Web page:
Maggie Koerth-Baker is a guest blogger on Boing Boing. A freelance science and health journalist, Maggie lives in Minneapolis, brain dumps on Twitter, and writes quite often for mental_floss magazine.
I may regret this. Last night, I started playing Foldit, a free computer game that's rapidly becoming every bit as addictive as, say, Crayon Physics Deluxe, which is, to say, dangerous. Very, very dangerous.
On the plus side, I will at least be losing productivity for a good cause. Released about a year ago, Foldit is a puzzle game that harnesses the power of human putzing to help scientists unravel the mysteries of protein structure. Long chains of amino acids folded in on themselves like a biochemical game of Twister, proteins do most of the heavy lifting around your body; moving and storing important molecules like oxygen and iron, controlling your growth, making your immune system work ... they're kind of a big deal. Scientists know the genetic sequence of proteins, as well as many of their functions, but still don't know a lot about how and why the amino acid chains twist and turn into their complex shapes.
That's where Foldit comes in. Computer programs could calculate all the possible protein shapes, but it would take far longer than the average researcher's life span. Instead, the University of Washington team that developed Foldit is hoping that human game-players can figure things out faster.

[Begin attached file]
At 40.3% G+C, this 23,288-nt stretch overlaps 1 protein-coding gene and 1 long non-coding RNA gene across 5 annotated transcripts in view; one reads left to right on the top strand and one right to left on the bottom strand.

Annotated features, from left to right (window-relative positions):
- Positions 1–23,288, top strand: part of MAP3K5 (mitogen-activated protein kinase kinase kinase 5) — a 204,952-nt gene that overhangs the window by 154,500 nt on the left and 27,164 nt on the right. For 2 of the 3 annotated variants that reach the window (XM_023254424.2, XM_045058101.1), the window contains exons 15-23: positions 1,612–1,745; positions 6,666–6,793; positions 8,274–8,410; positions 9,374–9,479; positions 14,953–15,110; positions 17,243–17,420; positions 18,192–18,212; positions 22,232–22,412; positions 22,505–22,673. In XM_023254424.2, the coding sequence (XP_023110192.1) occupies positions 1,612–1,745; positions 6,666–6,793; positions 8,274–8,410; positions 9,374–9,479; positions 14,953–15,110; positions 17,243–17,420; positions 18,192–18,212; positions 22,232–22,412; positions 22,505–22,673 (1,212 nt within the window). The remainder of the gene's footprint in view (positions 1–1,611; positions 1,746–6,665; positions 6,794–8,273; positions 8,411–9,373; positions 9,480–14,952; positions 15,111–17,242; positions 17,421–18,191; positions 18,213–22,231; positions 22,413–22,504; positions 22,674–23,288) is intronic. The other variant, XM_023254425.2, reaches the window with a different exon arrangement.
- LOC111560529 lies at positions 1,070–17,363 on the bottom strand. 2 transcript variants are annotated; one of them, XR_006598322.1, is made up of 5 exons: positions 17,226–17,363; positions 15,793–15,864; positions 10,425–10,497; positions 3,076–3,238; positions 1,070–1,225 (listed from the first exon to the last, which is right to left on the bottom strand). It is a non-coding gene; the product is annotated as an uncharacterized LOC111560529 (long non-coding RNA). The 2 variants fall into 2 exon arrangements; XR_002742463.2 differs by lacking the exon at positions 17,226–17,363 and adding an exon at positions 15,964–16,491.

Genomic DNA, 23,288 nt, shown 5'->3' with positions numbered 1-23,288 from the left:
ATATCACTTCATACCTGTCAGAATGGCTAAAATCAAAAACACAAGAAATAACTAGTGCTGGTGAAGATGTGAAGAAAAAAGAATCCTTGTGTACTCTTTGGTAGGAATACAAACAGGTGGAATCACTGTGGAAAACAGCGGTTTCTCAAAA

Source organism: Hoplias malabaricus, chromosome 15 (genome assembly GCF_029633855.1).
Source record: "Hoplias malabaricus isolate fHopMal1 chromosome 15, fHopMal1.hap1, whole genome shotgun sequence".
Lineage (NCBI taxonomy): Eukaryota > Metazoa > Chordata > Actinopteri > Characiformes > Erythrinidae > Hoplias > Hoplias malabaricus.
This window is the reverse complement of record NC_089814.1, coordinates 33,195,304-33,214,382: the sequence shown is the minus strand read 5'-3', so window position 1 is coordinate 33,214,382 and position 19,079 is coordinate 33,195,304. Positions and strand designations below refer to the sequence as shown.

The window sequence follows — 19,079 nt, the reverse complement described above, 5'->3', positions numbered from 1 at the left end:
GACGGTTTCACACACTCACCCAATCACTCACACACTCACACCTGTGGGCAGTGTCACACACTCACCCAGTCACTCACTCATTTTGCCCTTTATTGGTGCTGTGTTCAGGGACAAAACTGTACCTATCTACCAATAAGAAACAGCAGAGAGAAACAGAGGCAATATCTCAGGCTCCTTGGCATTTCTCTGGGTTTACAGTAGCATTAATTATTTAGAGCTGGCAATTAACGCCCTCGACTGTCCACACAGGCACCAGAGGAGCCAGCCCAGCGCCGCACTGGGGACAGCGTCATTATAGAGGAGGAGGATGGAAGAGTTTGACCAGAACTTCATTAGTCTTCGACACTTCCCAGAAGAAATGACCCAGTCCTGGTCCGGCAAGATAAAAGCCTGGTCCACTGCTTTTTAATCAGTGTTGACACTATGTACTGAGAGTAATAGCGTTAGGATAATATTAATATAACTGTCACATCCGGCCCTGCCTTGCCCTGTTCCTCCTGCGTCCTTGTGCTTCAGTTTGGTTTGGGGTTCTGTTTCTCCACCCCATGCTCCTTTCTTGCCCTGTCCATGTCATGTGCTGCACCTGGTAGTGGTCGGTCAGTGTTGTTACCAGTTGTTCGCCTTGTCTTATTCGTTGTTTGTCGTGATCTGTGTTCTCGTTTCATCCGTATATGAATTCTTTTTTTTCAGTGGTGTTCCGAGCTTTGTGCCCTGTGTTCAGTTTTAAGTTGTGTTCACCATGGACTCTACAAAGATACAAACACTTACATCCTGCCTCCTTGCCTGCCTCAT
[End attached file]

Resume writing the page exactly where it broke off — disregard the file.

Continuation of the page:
After playing a series of practice challenges that teach the rules--basically the laws of physics as applied to protein structure--players are then set on tasks that use their natural 3-D problem solving skills to pin down the best structures for certain proteins. The hitch: Game developers don't know what the "best" answer is, so you can't get any hints. And points are awarded not by how close you're getting to the known solution, but by how much energy would be needed to hold a real-life protein in the shape you've created. The real challenge comes from competing against other players to make the highest-point-collecting version of a specific protein.
Researchers hope to use the game play to make better protein structure prediction software, based on gamers' strategies; to have players figure out the mysteries of proteins that don't yet have a known structure; and to create challenges that let players design new proteins that could fill some real-world needs---like disabling a specific virus.
All of which are fine and noble answers for you to toss out there when your boss asks what, exactly, you're doing fiddling with a computer game on company time.
Many thanks (I think) to Mun-Keat Looi, the Twitter friend who turned me on to Foldit.